64th United States Secretary of State
Former Secretary of State Madeleine Albright was born Marie Jana Korbelová in Prague, Czechoslovakia on May 15, 1937 to Joseph Korbela, Czech diplomat, and his wife Anna. While serving as Czechoslovak Ambassador to communist Yugoslavia, Albright’s father became concerned his daughter would be indoctrinated with Marxist ideology at her school in Belgrade so he sent her to study in Switzerland. Here she learned French and went by Madeleine, the French version of her Czech nickname Madlenka.
Albright moved to the United States with her family when the Communist Party of Czechoslovakia took over the government in 1948 and her father, a staunch opponent of communism, was forced from his diplomatic post. Albright graduated with a degree in Political Science from Wellesley College in 1955, writing her senior thesis on the Czech leader Zdeněk Fierlinger. While home with her family in Denver, Albright worked as an intern for The Denver Post, where she met Joseph Medill Patterson Albright whom she married shortly after graduation in 1959.
Albright began her political career in 1976 by working for the unsuccessful presidential campaign of Senator Edmund S. Muskie. Two years later she became a legislative liaison for the National Security Council at the request of her former professor Zbigniew Brzezinski. Albright was employed to handle the transition to the Clinton administration at the National Security Council in 1992, and the following year President Clinton appointed her the US Ambassador to the United Nations.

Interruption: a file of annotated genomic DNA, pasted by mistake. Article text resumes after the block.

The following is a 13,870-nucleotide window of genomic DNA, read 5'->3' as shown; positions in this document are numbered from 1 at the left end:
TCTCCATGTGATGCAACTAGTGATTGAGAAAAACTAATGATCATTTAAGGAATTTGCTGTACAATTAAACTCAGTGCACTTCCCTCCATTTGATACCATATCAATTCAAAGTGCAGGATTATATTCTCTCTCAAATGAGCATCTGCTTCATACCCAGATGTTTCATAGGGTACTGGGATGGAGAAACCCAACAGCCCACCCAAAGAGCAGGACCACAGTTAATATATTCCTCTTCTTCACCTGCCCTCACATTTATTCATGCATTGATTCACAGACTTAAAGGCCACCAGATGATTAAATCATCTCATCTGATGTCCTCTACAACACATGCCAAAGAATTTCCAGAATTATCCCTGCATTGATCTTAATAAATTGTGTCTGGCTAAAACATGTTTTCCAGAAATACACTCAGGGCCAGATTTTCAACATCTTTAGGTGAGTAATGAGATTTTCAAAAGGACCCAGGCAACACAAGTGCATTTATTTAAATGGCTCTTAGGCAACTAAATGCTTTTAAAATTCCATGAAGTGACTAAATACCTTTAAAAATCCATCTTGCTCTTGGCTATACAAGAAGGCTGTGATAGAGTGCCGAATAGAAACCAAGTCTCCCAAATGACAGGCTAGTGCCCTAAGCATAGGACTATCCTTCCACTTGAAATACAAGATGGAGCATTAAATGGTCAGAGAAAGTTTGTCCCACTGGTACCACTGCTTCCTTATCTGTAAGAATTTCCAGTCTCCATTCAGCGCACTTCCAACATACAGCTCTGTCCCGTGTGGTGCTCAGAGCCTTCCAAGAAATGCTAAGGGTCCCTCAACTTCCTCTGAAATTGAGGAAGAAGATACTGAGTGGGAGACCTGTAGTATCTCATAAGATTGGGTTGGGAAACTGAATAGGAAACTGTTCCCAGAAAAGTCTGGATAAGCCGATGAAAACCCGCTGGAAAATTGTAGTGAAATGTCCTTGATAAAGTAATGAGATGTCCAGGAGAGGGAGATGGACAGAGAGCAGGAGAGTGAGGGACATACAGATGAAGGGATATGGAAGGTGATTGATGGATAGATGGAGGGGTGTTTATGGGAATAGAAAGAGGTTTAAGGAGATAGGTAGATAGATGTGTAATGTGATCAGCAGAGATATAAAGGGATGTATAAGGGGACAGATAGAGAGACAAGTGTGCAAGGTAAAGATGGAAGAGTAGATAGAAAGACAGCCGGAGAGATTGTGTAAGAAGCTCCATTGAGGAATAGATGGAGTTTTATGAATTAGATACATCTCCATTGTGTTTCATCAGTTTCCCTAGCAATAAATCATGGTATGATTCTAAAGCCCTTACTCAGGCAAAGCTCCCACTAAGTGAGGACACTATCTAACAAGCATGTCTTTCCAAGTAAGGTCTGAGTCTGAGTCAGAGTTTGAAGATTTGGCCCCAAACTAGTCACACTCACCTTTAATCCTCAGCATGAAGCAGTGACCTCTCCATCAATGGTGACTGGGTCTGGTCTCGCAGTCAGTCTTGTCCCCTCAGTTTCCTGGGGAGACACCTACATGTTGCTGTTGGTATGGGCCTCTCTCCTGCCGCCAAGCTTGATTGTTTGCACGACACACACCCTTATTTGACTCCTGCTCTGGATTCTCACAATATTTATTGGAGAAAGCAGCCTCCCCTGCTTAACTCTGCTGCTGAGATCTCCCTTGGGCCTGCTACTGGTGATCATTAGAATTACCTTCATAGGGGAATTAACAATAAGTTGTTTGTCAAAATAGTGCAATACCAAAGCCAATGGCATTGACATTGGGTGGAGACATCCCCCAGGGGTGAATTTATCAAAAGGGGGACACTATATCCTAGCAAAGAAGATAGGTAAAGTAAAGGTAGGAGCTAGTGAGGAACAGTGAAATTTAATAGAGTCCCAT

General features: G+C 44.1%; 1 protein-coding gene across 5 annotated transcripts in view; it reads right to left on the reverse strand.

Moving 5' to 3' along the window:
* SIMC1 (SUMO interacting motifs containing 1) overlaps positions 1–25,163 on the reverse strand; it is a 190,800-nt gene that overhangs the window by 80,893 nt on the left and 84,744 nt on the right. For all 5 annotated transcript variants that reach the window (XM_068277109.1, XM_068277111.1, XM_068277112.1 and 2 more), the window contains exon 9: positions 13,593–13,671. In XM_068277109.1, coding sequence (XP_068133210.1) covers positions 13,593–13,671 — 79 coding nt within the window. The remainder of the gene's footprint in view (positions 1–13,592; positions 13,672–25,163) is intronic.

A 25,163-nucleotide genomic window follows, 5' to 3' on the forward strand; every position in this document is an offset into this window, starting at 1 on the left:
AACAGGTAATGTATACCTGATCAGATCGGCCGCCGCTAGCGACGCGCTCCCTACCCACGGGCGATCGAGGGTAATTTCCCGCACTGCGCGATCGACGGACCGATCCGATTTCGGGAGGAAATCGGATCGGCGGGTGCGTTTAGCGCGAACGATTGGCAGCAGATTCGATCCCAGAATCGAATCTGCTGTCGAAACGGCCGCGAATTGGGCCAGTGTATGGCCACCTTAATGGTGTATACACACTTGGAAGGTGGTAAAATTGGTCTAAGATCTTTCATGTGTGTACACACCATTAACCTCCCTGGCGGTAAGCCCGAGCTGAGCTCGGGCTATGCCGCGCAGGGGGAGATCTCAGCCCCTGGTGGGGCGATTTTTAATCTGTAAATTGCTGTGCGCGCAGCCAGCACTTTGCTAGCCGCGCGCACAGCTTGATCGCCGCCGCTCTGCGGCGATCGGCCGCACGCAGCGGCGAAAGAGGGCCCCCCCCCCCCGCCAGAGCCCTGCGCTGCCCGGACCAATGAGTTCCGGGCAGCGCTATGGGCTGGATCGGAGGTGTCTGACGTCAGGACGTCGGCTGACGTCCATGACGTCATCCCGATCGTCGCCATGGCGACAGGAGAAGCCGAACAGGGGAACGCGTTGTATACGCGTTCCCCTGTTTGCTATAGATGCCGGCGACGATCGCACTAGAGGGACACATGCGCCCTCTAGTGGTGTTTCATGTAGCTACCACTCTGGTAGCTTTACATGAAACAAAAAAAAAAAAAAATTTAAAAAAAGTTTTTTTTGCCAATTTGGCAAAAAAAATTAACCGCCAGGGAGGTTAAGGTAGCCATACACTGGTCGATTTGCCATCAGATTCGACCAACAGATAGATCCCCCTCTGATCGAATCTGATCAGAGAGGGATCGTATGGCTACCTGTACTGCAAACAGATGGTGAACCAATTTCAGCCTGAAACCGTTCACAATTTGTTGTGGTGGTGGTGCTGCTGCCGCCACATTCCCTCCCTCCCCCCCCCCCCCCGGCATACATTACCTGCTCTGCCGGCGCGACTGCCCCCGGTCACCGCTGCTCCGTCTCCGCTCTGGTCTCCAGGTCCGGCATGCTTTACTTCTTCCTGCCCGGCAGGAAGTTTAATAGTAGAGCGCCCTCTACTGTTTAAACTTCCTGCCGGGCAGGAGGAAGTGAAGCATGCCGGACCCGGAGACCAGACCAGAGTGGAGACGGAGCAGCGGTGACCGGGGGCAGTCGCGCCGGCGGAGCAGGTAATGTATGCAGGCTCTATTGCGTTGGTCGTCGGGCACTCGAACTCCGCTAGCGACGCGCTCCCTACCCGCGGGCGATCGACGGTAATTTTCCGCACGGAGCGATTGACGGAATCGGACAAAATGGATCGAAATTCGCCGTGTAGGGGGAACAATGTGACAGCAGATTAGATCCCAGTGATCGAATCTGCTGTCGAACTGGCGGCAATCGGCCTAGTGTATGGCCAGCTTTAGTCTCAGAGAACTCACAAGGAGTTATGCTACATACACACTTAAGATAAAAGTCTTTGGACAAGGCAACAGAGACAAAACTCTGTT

In 1997 when President Clinton named her the 64th US Secretary of State, Albright become the highest ranked woman in the history of the US government. However, since she was not a natural-born citizen of the United States, Albright was not eligible as a presidential successor and was excluded from nuclear contingency plans. As Secretary of State, Albright strengthened alliances, advocated democracy and human rights, and promoted American business, labor and environmental standards abroad.
Albright currently serves on the Council on Foreign Relations’ Board of Directors and on the International Advisory Committee of the Brookings Doha Center. She is also the Mortara Distinguished Professor of Diplomacy at the Georgetown University School of Foreign Service in Washington, DC.
Did You Know?
… The sugar cube was invented in the Czech town Dačice in 1843.
…The word “robot” comes from the Czech language (robota = “work”, “hard work” in some dialects) and was first introduced in Karel Čapek’s science-fiction play R.U.R. (Rossum’s Universal Robots).
Clue for the Next Edition
This journalist was born in Mumbai (then Bombay) and has received honorary degrees from the University of Miami, Oberlin College, Bates College, Brown University, and Johns Hopkins University.